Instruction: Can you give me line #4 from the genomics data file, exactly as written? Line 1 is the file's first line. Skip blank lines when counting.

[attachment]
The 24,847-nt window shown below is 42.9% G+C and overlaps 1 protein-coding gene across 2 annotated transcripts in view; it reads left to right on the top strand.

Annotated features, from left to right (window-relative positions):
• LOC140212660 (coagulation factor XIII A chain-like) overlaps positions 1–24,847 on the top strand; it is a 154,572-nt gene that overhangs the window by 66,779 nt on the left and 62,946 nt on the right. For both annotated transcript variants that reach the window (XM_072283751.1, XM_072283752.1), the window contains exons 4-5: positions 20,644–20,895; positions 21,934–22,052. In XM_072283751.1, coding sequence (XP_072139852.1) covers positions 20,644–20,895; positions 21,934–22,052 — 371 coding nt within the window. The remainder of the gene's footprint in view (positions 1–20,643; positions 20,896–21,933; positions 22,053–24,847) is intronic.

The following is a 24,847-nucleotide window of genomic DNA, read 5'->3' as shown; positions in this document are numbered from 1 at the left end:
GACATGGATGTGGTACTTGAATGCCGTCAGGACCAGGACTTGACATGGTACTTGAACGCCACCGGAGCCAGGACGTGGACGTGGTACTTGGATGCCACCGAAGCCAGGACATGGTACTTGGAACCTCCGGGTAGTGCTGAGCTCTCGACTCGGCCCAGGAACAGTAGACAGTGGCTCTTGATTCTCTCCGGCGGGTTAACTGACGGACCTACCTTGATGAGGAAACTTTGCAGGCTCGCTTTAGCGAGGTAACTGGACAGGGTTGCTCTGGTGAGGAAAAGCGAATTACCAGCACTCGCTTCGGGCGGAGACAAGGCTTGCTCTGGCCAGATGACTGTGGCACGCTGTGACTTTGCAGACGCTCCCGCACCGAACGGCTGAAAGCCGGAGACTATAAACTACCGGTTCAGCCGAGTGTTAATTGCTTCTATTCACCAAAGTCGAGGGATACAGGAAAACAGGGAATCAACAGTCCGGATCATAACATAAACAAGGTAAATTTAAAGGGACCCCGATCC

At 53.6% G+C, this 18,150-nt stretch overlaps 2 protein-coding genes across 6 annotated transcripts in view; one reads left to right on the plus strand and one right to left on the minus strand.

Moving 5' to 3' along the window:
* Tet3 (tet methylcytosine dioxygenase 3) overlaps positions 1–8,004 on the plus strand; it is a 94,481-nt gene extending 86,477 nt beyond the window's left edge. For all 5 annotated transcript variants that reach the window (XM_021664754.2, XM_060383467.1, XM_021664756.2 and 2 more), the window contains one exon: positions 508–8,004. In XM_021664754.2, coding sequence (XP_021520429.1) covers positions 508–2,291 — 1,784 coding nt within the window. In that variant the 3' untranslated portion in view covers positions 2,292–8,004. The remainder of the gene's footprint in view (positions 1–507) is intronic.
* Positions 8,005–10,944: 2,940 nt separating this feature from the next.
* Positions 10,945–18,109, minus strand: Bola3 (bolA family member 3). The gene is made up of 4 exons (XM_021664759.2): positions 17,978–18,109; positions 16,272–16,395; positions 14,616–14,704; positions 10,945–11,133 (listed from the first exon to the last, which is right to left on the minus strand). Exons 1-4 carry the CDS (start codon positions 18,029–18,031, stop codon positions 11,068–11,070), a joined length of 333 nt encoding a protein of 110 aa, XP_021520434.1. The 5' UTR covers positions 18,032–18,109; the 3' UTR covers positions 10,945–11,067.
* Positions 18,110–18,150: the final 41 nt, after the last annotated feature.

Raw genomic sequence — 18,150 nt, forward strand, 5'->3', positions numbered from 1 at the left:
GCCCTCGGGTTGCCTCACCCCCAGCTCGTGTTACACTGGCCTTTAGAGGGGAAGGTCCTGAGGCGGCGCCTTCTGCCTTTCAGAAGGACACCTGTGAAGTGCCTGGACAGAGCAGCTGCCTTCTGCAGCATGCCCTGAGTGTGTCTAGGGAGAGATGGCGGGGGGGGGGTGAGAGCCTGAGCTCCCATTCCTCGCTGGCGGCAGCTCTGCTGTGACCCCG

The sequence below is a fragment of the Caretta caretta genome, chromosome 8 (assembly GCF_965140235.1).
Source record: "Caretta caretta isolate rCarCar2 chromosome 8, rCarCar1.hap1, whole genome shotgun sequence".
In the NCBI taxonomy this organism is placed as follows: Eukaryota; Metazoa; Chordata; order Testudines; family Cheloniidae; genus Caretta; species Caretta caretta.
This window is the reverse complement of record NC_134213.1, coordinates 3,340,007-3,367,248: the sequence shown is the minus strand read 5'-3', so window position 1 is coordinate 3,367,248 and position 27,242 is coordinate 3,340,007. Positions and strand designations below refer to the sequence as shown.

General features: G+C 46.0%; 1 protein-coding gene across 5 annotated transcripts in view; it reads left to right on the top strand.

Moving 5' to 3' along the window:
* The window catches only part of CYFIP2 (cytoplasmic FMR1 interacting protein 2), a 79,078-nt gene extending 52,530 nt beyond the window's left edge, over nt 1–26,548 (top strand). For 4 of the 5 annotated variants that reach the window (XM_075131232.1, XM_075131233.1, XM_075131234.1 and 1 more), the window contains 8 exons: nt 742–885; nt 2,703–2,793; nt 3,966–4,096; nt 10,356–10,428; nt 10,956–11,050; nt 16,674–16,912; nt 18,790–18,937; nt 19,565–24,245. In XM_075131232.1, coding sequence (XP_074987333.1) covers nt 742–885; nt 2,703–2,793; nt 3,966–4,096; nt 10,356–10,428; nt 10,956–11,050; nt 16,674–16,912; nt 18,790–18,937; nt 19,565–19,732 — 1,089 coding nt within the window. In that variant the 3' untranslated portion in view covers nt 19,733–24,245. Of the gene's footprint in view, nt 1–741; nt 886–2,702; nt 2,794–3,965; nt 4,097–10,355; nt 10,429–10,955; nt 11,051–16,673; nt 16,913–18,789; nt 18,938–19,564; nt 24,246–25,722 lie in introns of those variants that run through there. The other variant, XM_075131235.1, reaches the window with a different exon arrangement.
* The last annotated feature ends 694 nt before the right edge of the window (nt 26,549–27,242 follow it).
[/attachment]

The following is a 24,847-nucleotide window of genomic DNA, read 5'->3' as shown; positions in this document are numbered from 1 at the left end: